Graham Reid | | 1 min read
“Genre-defying” music is so familiar these days that even though it can mean anything it almost acts as genre in itself – but like “indie”, “world music” and "post-rock” it is just about as meaningless.
This multi-instrumental American four-piece helmed by Nick Urata certainly cross easily between styles – ballet music, “rock” albums, scores for TV and films – and are perhaps best known for their soundtrack to Little Miss Sunshine (or Paddington apparently, if you have kids).
Here – aside from the glorious and sometimes sweeping arrangements for orchestra instruments alongside the band on violin, accordion, theremin, tuba and keyboards– the focus comes back onto Urata's swooning and lush vocals and his lyrics which speak of heightened emotions and romance, of a looking back to when the protagonists were finding themselves (“somewhere back in your memory there's a younger, prettier version of me” on Love Letters).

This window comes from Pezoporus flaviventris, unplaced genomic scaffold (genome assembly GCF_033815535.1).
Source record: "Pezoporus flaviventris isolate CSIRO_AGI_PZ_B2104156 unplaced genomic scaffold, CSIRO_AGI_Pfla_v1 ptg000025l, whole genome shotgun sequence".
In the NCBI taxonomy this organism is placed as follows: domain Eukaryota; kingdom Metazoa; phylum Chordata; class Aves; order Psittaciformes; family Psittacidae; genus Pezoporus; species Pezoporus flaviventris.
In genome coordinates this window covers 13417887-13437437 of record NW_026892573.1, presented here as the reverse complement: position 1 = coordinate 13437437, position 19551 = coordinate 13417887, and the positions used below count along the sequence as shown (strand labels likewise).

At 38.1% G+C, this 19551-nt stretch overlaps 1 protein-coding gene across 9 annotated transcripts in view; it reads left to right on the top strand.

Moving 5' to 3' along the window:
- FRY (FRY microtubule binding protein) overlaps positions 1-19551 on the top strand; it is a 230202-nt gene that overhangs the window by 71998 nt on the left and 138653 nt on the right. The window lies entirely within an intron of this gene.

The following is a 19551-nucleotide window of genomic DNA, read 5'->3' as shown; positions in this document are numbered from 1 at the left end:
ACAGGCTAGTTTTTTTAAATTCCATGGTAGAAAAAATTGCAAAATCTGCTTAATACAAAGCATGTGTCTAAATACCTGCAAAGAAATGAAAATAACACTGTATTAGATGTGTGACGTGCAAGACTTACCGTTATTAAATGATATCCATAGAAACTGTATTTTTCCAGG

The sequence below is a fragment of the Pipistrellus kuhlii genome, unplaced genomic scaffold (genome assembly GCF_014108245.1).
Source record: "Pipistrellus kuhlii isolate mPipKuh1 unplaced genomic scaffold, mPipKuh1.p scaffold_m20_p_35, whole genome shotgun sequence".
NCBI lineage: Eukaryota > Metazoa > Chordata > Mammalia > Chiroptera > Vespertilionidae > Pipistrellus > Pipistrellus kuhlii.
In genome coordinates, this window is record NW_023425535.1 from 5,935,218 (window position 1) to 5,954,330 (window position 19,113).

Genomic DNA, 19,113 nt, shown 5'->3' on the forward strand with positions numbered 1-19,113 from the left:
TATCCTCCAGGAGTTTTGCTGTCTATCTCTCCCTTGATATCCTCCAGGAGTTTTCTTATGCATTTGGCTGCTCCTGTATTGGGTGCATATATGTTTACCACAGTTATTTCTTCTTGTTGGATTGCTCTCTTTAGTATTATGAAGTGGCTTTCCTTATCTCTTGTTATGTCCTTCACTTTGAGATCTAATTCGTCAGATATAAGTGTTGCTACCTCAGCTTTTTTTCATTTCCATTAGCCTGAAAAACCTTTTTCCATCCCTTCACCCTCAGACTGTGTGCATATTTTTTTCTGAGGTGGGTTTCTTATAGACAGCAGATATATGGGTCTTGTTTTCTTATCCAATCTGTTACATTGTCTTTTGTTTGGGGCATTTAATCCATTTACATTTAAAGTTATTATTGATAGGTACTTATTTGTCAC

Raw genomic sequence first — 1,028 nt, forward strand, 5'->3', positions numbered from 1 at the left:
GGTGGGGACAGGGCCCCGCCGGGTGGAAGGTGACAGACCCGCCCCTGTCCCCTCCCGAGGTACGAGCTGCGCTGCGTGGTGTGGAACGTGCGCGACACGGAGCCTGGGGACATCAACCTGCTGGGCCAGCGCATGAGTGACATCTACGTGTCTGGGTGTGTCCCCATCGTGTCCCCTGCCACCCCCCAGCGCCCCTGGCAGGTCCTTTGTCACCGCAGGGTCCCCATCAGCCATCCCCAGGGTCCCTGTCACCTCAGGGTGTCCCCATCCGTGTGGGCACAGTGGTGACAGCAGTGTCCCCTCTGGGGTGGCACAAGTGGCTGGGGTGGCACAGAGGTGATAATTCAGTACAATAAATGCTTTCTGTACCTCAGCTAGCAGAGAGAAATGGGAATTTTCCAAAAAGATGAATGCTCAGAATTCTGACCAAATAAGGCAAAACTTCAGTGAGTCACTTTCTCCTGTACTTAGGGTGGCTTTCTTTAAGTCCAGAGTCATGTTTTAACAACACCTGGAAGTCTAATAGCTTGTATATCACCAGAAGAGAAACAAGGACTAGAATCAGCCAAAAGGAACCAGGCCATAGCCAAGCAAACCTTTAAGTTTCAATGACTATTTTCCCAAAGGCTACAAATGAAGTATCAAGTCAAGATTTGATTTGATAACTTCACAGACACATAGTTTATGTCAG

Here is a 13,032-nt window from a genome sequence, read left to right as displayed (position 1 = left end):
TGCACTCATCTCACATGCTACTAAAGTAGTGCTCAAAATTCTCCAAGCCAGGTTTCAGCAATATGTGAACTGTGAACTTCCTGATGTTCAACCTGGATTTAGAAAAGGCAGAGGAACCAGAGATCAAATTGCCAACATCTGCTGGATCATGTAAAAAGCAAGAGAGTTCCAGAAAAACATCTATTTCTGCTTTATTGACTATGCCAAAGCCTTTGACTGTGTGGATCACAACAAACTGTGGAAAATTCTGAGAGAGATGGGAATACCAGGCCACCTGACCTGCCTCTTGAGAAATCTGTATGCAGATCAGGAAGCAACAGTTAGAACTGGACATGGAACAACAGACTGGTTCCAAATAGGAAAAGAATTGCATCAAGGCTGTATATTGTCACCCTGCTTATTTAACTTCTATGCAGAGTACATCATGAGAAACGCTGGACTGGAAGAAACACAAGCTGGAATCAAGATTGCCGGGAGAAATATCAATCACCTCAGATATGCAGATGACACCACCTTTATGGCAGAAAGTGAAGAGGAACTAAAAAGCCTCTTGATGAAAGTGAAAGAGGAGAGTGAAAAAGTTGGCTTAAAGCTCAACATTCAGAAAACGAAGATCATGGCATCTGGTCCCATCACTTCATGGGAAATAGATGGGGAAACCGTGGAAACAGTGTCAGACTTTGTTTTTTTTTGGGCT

Songs like Love Letters – an orchestrated Springsteen-like sweep of emotion and words – the pop-rock opener Straight Shot (“I can draw a straight line through my mind, right back to the good times”) and the dreamy ballad Done With Those Days (“there's a storm a'comin' . . . heading straight to the centre of this town”) are freighted with metaphors and images wrapped up in arrangements which are supportive and subtle or work in grand gestures with equal success.
At one level this is a kind of art music-gone-rock and reflects Urata's need – after all those diversions – to get back to singing great songs which are reflective but also imbued with an optimism that whatever has happened (“we're too young to die, too gorgeous and way to high, don't dwell on the tragic” on Empty Vessels” things work out.
Even if it can be hard: “I got nothing left to give, just love all the day long” he sings on the dramatic closer Second Chance.
This wonder-filled album sounds like it has come from a black'n'white Fifties melodrama with lavish orchestration and ballads into our world via the best musicals, rock balladeers, Scott Walker before the art music set in, and a melting pot of bands like Arcade Fire and the Doves.
But it always sounds like Devotchka.